How Women in STEM Are Shifting the Needle and Overcoming Stereotypes

Mar 13, 2024 | Uncategorized

In every nook and cranny of history, there are women who left a significant impact in Science, Technology, Engineering, and Mathematics (STEM). Although women in STEM have proven to be revolutionary leaders in their respective fields, the overwhelming prevailing gender biases that still persist have stifled some of their achievements. In spite of the bias, there has been a seismic shift that is redirecting the spotlight towards the remarkable achievements of women in STEM. These are some of the women who have prevailed against societal odds and gone on to excel in a field that is often considered demanding and male-dominated.

Pioneers of the Past:

The journey of women in STEM began a long time ago, with icons who rejected the status quo and decided to make a mark for themselves and inspire others to do the same. One of the early trailblazers was Mary Jackson, an African-American mathematician and aerospace engineer at the National Aeronautics and Space Administration (NASA). Despite facing racial segregation and gender bias, Mary’s aeronautical research played a significant role in advancing space exploration. Her story inspired the movie “Hidden Figures,” which has become a poignant reminder of the resilience and legacy of BIPOC women in STEM careers. Similarly, Katherine Goble Johnson and Dorothy Vaughan chose to push beyond the confines of society’s expectations and become professional leaders in their fields. Their academic pursuits and intellectual prowess led them to create a legacy at NASA that transformed the way the organization operated. Johnson’s intellectual depth, for example, was invaluable in the success of crucial space missions, including Alan Shepard’s historic journey as the first American in space and the trajectory calculations for the Apollo moon landing. Vaughan’s leadership and foresight also became a turning point in history, instrumental in propelling her team —and by extension—NASA, into the age of electronic computing.

Pioneers of the Present and Future:

Recognizing the importance of representation has led to a significant number of BIPOC women in STEM dedicating themselves to empowering and inspiring the next generation of scientists and engineers. Our founder, Dr. Keli Christopher, is a prime example of a leader who has taken on the role of pouring into young minds who are curious about the world around them and have endless possibilities. Dr. Christopher’s legacy extends back to her family, who were actively engaged in and involved in the civil rights revolution. She became the first Black person to earn a Ph.D. in agricultural engineering from the University of Illinois and the third Black woman worldwide to hold a Ph.D. in the field. Establishing The STEM Greenhouse in 2014 was really par for the course because it helped her pass on the love of STEM to the next generation of science and tech scholars. Hadiyah-Nicole Green, a physicist and cancer researcher, is another example of commitment to STEM. As an advocate for diversity in STEM, she has actively encouraged young girls, particularly those from underrepresented communities, to pursue careers in science.

Overcoming Obstacles and Forging Ahead

Although BIPOC women in STEM have shattered the glass ceiling in terms of success and achievements, they continue to face unique challenges that give them the shorter end of the stick in terms of career advancement and recognition. Systemic biases and stereotypes that perpetuate the underrepresentation of women in these fields also serve to be oppressive in the long run. Regardless of the harmful stereotypes that exist within society, countless individuals have risen above these obstacles, proving that talent and determination know no boundaries. Dr. Mae Jemison, the first African-American woman to travel to space, became an icon of inspiration herself, inspiring generations of young women to fearlessly pursue careers in STEM. In the same vein, Dr. Ellen Ochoa, who made her mark as the first Hispanic woman to travel to space, has made significant contributions to the field of optics and is a role model for aspiring Latina scientists. As a former astronaut and director of NASA’s Johnson Space Center, her reputation has preceded her.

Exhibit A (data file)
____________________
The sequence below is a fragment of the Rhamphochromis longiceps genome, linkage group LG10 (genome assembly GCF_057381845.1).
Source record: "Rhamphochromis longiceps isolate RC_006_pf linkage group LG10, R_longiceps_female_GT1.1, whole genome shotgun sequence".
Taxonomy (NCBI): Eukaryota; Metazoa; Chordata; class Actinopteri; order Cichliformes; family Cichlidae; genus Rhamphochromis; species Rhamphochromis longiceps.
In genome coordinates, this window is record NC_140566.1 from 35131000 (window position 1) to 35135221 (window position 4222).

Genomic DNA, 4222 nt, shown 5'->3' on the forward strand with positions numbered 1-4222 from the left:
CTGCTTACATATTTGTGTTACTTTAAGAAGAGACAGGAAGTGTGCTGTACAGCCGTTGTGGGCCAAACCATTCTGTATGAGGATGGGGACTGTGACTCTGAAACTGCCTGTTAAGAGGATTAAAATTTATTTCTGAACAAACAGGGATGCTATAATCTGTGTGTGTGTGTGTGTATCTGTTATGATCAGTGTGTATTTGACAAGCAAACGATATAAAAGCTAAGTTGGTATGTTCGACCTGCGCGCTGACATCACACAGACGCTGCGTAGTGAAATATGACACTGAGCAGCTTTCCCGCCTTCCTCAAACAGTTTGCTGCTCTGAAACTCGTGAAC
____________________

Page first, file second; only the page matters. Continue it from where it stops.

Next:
Even though there is research to support the idea that women equally excel in STEM-related careers, the numbers also show that there is a staggering gender gap. For example, a 2021 study showed that 65% of STEM workers were men and 35% were women, and although times are changing, this gaping disconnect continues to exist. Regardless, there is hope for the future. Organizations like WiSTEM are pushing forward efforts that are helping to inspire young girls to know that they too can create meaningful careers in STEM, regardless of their backgrounds or the systemic challenges that they face. As we celebrate the pioneers of the present, it is equally important to recognize the rising stars who are shaping the future of STEM. Initiatives like Girls Who Code, Black Girls Code, and various mentorship programs are empowering young girls and women to pursue STEM careers. These organizations are not only pushing girls towards STEM; they are fostering inclusivity and providing opportunities for education and mentorship, all while sowing the seeds for a future where women continue to thrive and lead the charge in STEM fields. Although the numbers might be bleak, there are many more success stories to prove that there is teeming hope. Here is to all the powerful women in STEM who are leaving behind a thriving legacy.

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